"We have to have a trained, skilled workforce," he said.
"In the past we would graduate students and send them on their way," he said. "we need to prepare pathways for them."
He hopes that the Greene Technology Center will soon be able to offer satellite programs to begin to bridge the gap in adult continuing education.
Ayers said that, while many things are still several years away, there are things that can be done in the meantime.
George Banks said he was very appreciative of the town's efforts to plan for the future. However, he said that the strategies are missing an overall vision.
He said Greeneville should decide what it wants to look like five, ten, fifteen years from now and use that as a guide for the strategies.
He called for a creation of a vision statement.
Local businessman and philanthropist Scott Niswonger said that efforts relating to each of the five strategies will need to be coordinated to create a better Greeneville.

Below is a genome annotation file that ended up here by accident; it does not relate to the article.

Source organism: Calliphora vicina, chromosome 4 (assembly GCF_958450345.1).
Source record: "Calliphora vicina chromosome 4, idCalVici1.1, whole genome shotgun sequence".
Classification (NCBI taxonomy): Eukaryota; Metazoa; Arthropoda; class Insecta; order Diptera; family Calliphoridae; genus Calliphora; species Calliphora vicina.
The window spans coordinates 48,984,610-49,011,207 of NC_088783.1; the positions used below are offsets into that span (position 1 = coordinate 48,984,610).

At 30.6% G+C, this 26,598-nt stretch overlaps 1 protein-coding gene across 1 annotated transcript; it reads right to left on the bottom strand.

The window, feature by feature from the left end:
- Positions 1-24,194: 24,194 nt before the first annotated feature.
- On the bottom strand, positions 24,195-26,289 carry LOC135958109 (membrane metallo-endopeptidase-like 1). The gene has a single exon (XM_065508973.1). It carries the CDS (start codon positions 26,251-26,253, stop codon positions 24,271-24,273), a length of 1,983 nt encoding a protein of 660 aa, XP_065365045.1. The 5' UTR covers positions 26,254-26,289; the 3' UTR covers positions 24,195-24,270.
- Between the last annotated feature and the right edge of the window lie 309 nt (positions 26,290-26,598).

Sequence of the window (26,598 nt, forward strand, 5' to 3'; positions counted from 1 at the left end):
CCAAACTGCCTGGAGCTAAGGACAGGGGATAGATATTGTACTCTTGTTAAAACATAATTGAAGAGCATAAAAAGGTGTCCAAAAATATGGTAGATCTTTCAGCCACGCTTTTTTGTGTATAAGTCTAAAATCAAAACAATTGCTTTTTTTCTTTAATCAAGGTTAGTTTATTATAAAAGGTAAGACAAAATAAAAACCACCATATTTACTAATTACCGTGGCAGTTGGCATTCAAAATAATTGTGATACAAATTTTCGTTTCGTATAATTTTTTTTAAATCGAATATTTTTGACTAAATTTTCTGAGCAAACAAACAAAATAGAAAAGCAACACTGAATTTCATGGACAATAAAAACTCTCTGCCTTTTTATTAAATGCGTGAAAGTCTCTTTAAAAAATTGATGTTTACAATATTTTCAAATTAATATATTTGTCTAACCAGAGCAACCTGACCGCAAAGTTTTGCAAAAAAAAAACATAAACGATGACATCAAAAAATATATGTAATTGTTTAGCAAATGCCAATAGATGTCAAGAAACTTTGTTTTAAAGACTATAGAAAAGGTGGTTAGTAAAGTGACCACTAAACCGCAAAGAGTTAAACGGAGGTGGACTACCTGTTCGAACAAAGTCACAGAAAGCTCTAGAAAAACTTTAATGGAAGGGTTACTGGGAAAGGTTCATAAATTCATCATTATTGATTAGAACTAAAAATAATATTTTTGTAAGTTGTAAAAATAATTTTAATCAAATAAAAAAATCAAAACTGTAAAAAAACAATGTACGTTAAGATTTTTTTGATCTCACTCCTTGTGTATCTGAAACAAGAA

He said he would like to see the town utilize the facilities that it already has and those being built.
He echoed Ferguson's early comments regarding attracting business and industry to Greeneville.
He said that Greeneville needs to focus on its manufacturing base and have a plan to attract more business, while also focusing on educating the upcoming workforce.
"Education and career are probably my one hot button right now," he said.
"Kids everywhere are coming in with the wrong skill set, both out of college, but primarily out of high school, where they can't accomplish the task that employers have for them," Niswonger said.
He called for employers to work with, and support, education.
Approximately 75-100 people, including many local business, governmental, and civic leaders, attended the workshop, which lasted about an hour and 45 minutes.
Of the total, 45 signed up to join an action group to work toward the five strategies in the "20/20 Vision."